Washington DC – In a last-minute legislative maneuver, House Foreign Affairs Committee Chairman Howard Berman (D-CA) introduced H.R. 7112, the Comprehensive Iran Sanctions, Accountability, and Divestment Act of 2008 on Thursday and ushered its passage through the House late Friday evening.
The bill was modeled off of a previously-introduced piece of legislation put forward in the Senate by Sen. Chris Dodd (D-CT) and Sen. Richard Shelby (R-AL). That legislation, S. 3445, failed to pass in the Senate this week as part of a package of amendments to the Defense Authorization Act, though could be brought up again for consideration in the Senate some time next week.
The sanctions package passed (H.R. 7112) by the House would expand the scope of current sanctions to include financial institutions, insurers, export credit agencies and others. Additionally, it codifies existing US export bans on goods destined for Iran, though it does provide exceptions for food, medicine, humanitarian assistance, and civilian aircraft parts. It also seeks to punish American parent companies with foreign subsidiaries that maintain business dealings with Iran and encourages divestment from them.
Under the new bill, Congress would strengthen export controls on states designated trans-shipment points for illicit trade to Iran–for example Dubai. The text does, however, provide the President with the authority to waive all applicable sanctions if he determines that it would be in the national interest of the United States.
The House passed the new sanctions merely hours before the scheduled adjournment time on Saturday, after which Congress will not be in session until the new Congress is installed next January. It is unclear at this point whether the Senate will consider the Iran sanctions before it adjourns, possibly next week.
Following the Senate’s passage of its version of the Defense Authorization Act last week–one of the few pieces appropriations legislation to pass either house of Congress this year–members of the informal House and Senate conference committee put the finishing touches on a compromise version of the bill Tuesday evening. The final language, which was approved by the House Wednesday and the Senate Thursday, did not include any new provisions for unilateral sanctions against Iran.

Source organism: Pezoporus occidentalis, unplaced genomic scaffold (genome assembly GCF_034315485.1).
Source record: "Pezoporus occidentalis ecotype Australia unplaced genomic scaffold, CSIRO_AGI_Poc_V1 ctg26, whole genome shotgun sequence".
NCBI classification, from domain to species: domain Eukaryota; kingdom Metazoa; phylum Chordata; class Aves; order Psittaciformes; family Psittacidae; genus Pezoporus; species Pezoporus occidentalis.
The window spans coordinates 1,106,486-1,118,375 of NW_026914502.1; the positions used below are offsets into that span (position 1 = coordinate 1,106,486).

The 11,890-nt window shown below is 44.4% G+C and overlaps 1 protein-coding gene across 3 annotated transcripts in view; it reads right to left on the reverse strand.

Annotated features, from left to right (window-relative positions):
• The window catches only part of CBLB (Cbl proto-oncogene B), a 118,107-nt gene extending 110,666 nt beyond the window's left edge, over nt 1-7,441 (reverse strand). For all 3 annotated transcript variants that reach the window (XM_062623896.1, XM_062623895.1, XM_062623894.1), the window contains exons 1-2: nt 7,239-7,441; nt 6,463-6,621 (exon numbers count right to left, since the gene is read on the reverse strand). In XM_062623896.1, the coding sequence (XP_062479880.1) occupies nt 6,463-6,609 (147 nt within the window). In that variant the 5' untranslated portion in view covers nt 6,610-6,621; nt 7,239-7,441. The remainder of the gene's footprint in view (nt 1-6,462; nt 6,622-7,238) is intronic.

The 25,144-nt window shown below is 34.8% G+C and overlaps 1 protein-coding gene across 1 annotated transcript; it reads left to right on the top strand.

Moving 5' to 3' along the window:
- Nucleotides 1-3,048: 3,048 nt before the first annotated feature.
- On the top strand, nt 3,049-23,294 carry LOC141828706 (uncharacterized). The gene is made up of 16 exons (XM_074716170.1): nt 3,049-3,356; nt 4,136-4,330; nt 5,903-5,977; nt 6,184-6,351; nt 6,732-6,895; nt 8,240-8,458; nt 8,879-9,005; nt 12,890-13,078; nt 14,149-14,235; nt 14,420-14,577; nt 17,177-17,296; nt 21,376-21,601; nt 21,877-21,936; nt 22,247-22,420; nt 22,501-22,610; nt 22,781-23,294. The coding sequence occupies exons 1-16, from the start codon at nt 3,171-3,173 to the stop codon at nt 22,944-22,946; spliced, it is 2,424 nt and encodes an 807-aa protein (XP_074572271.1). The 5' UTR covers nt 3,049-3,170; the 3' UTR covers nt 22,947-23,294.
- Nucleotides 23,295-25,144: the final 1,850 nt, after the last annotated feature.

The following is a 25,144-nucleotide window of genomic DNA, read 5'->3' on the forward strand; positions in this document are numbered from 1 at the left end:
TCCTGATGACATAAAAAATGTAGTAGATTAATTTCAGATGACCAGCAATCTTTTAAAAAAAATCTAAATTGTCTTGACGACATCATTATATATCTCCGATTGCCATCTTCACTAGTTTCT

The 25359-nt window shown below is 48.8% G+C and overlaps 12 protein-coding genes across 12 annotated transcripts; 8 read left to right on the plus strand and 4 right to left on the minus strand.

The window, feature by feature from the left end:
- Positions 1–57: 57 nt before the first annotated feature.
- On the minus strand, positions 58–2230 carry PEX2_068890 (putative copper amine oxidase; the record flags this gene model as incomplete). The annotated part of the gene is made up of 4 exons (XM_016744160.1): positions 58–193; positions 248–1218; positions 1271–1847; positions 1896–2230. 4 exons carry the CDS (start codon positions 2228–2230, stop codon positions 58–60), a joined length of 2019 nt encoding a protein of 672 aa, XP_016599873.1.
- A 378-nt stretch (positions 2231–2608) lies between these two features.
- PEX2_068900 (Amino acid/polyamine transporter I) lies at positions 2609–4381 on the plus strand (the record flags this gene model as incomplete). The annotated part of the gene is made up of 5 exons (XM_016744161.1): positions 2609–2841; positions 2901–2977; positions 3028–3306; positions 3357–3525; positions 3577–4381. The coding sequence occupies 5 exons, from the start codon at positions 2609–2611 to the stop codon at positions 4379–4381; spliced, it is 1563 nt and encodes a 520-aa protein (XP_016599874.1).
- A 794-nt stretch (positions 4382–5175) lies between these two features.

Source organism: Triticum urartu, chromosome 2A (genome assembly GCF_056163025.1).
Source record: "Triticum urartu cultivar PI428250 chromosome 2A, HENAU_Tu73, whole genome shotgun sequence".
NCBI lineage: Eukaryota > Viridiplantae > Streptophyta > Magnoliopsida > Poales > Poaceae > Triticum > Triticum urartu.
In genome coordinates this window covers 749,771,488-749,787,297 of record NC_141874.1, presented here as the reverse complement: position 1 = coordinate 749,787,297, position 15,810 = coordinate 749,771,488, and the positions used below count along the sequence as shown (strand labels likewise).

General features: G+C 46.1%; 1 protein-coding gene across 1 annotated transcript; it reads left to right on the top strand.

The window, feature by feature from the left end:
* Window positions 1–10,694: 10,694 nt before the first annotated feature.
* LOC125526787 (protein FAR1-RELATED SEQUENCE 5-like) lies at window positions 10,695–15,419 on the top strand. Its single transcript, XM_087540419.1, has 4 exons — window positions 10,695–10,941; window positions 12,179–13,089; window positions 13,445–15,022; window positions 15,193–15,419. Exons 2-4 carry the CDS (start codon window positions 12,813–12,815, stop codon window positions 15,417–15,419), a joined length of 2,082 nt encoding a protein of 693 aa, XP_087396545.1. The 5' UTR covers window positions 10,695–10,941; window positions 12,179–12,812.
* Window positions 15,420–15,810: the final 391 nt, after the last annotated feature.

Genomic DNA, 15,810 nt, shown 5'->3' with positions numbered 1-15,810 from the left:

For two weeks, the Senate wrestled with the question of whether to include a package of proposed amendments, including the Iran sanctions, but was ultimately unable to approve any of them due to objections over earmarks spending. Congress is set to adjourn some time this weekend, and it appears increasingly unlikely that a lame duck session will be necessary.
Lawmakers have pressed hard to finish all mandatory business this week in order to avoid the need for a lame duck session in either November or December. On Wednesday, the House approved a stopgap spending measure known as a “continuing resolution” that will fund the federal government through March of next year without requiring the usual appropriations process be completed. The CR, as it is known, was passed along with the Defense, Homeland Security, and Military Construction-VA appropriations bills to continue funding the government at last year’s levels through March 6. If the Senate approves of a similar resolution, there will likely be no need for Congress to return for a lame duck session before next January.
The prospects for another round of UN Security Council sanctions also appear grim, as Russia withdrew from a meeting scheduled for Thursday to discuss the Iranian nuclear program. Russia is still reeling from the West’s response to its recent invasion of Georgia, for which it was strongly criticized as belligerent and overly-aggressive by much of the international community.
Russia, a permanent member of the UN Security Council, holds a veto power over all proposed resolutions, and is unwilling to cooperate with the West on further Iran sanctions. As a substitute, the UN Security Council on Friday passed a resolution reaffirming the previous three resolutions and called on Iran “to fully comply, without delay, with its obligations” under international nuclear regulations.